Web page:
Marvel Crisis Protocol – Bishop and Nightcrawler Review

Who is Bishop?

Bishop (Lucas Bishop) is a time-traveling mutant from one of the many dystopian futures seen over the years in X-Men comics. He first appeared in Uncanny X-Men #238, with his first major storyline being the X-Cutioner’s Song storyline. Before traveling to the past, he was the commander of a mutant police force, instilling him with a keen sense of justice and great tactical acumen. Bishop’s mutant power allows him to absorb energy attacks and use it to fortify his strength and toughness or to generate powerful energy blasts of his own.

Character Card

The healthy side of Bishop's character card
Bishop Character Card – courtesy of Atomic Mass Games

Bishop is a 4-Threat character with an Energy Defense of 4 and Physical/Mystic Defenses of 3. These defenses aren’t great, but they’re a bit misleading as Bishop has an innate defensive power that buffs them significantly. His healthy side has 6 health but it drops to 5 on his injured side, which is the only change between the two sides of his card. A medium move rounds out his basic stats, which opens up a bunch of safe turn one plays for him when combined with his medium base. 

Bishop’s first attack, XSE Blaster, is fantastic. In terms of raw numbers, Range 4 and Strength 5 isn’t anything notable, but the extra effect where any enemy targeted within Range 3 gains the Incinerate condition, regardless of the dice outcome, is a huge boost to an attrition-based strategy. Incinerating two characters a turn so that allies like Wolverine and X-23 can go finish them off will be a staple Bishop strategy.

Return With Interest, Bishop’s second attack, lets him put out a lot of damage all by himself when he’s flush with power. A 5 cost spender with Strength 7 and a Range 2 area of effect, it’s designed to target multiple enemies and hit at least one of them in their weakest defense. When you decide to use the attack, you can choose where it has the Physical, Energy, or Mystic type, allowing you to target low defense numbers or turn off defensive superpowers that only trigger on certain attack types. In addition, you can put any extra power you have into the attack, increasing the number of dice you roll in each attack by 1 for each power spent. If you’ve been saving up power from XSE Blaster and gotten lucky with some defense rolls, it’s not outlandish to target characters with 9 dice attacks and have a great chance of pushing and slowing them with the attack’s wild trigger.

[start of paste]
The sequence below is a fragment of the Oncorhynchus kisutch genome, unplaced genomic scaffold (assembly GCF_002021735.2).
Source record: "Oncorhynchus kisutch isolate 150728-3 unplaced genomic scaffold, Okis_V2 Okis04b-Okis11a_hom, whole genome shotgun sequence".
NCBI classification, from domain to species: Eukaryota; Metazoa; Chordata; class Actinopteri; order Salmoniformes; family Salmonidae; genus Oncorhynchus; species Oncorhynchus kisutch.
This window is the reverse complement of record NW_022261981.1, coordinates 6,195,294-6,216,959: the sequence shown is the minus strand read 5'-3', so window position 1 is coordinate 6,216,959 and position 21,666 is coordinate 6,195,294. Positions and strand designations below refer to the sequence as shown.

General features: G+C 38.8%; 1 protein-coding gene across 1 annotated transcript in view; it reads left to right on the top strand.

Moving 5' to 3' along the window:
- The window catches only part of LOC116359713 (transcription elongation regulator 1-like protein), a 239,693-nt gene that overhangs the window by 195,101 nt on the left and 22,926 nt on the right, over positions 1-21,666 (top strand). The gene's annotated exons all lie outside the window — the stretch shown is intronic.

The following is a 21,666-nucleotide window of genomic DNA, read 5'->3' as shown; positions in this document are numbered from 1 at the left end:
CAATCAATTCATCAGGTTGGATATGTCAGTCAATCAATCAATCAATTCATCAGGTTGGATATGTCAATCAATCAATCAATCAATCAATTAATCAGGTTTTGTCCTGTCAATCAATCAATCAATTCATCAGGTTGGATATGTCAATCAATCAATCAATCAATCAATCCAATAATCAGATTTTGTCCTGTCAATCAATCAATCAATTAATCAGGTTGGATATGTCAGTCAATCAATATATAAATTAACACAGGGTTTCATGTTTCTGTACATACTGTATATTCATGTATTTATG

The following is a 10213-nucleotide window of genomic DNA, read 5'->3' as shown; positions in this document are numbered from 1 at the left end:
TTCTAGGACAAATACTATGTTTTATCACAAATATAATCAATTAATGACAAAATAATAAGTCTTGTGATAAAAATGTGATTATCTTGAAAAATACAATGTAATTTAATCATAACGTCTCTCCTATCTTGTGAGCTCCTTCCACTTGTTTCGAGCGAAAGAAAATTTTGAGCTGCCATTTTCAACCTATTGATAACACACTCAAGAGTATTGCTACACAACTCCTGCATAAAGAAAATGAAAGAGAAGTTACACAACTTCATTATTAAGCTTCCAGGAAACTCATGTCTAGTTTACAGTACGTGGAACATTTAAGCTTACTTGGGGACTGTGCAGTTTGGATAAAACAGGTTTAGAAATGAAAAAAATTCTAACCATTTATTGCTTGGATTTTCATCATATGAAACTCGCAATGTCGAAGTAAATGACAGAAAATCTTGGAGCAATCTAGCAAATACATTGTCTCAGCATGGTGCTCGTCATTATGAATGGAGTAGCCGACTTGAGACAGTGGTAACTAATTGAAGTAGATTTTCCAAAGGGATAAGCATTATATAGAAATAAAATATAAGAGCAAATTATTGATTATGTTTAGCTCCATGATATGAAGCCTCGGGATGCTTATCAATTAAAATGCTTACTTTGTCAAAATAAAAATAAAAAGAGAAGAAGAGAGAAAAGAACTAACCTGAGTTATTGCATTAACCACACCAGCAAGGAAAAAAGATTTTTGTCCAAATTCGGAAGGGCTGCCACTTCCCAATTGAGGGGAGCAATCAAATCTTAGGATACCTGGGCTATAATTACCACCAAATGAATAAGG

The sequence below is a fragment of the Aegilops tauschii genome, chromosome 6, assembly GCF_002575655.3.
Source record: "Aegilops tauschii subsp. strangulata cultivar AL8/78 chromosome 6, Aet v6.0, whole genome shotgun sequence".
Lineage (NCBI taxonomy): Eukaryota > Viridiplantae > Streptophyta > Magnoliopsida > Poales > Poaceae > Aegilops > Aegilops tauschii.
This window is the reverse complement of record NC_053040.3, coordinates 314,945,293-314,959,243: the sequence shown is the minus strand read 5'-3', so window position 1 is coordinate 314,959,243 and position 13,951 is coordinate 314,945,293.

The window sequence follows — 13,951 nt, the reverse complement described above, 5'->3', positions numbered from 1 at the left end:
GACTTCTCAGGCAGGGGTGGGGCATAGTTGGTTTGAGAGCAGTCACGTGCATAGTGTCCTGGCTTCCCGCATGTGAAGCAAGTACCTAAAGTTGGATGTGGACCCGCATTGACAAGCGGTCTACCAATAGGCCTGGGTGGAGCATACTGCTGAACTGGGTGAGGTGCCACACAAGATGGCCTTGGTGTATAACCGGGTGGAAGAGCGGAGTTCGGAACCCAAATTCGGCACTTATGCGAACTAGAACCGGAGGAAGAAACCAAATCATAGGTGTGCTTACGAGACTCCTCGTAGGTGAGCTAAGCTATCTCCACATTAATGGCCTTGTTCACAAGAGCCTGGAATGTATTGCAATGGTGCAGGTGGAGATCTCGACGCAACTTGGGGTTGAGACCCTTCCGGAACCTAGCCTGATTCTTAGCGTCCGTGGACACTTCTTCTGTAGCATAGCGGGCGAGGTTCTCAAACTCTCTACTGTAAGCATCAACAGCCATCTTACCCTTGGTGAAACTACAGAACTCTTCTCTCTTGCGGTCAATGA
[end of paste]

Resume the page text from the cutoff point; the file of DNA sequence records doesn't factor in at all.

Absorbed Energy Conversion, Bishop’s first superpower, is a good throw. We’ve seen this exact same power on characters like Rogue and Beta Ray Bill and it’s great here too. Size 4 terrain is really big and can do a ton of damage to a character, and throwing someone medium is always fantastic. 

Mutant Energy Absorption is Bishop’s defining superpower. For every wild you roll in your defense roll, it lets you change a hit, a critical result or a wild your opponent has rolled to a blank. Not only does this mean that you’re effectively counting wilds as successes on your defense dice, you can also turn off an opponent’s attack triggers if you flip their only wild to a blank or something similar. Bishop gains one power for each die he changes that way, which can give him a small boost but also leads into his next power and his main drawback as a character. 

Overload says that at the end of the power phase, if Bishop has 8 or more power he suffers 1 damage. While you’re not going to have to worry about this in every game, it can have catastrophically bad effects if things go exactly wrong. It’s possible for Bishop to be left on 1 health with 8+ power, and since Overload happens during the power phase, he can be dazed and lose his chance at activating at all that turn, and then start the next turn at 4 health since there’s no real way to pull power off of him between power phases. 

Bishop’s power suite is rounded out by immunities to Incinerate, Poison, and Stun, which are nice to have but not super notable. 

Bishop Credit: Raf Cordero